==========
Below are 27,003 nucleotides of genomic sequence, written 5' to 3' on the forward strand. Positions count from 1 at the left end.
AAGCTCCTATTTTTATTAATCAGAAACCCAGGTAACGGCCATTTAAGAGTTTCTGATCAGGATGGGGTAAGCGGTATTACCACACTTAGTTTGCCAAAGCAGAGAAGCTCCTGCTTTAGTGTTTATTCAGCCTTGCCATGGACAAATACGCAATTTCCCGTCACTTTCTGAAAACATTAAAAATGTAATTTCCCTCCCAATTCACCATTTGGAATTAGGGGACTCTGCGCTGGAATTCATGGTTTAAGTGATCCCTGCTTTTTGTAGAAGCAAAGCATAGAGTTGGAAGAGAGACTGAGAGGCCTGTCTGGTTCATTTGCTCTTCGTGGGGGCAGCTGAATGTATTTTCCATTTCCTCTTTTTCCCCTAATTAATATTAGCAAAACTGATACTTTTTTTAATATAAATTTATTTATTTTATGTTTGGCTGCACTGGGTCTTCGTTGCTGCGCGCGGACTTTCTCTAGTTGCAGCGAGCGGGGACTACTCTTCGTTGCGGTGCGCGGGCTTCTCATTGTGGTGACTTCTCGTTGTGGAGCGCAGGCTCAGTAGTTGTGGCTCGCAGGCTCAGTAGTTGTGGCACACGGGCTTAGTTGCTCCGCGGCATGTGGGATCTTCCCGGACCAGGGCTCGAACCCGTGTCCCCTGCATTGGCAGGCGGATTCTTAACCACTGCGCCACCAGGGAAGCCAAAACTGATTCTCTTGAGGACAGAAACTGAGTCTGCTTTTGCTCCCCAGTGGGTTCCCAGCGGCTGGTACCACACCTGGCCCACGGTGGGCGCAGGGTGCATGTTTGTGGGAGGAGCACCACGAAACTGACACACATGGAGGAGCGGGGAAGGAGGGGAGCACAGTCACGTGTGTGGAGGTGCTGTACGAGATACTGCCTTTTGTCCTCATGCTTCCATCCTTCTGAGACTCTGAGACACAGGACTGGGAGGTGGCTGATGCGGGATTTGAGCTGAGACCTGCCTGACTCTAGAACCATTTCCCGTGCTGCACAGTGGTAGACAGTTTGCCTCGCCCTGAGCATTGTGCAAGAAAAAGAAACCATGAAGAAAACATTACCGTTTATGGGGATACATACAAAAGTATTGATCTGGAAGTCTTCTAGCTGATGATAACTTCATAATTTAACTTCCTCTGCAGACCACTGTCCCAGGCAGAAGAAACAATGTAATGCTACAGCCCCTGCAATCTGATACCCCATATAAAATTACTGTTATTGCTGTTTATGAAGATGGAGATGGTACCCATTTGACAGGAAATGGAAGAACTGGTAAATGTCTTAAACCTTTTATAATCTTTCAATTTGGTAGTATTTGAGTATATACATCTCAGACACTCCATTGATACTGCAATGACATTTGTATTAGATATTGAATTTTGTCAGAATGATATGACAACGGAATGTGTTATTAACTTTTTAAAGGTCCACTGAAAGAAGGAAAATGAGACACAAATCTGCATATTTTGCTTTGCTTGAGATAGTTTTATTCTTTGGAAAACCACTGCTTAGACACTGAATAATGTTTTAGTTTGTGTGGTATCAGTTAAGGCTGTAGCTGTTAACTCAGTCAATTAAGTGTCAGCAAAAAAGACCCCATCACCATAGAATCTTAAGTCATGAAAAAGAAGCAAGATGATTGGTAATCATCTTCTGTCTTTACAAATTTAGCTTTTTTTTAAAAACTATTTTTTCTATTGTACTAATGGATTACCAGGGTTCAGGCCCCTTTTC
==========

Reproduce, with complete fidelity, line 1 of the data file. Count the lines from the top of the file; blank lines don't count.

Below are 27,003 nucleotides of genomic sequence, written 5' to 3' on the forward strand. Positions count from 1 at the left end.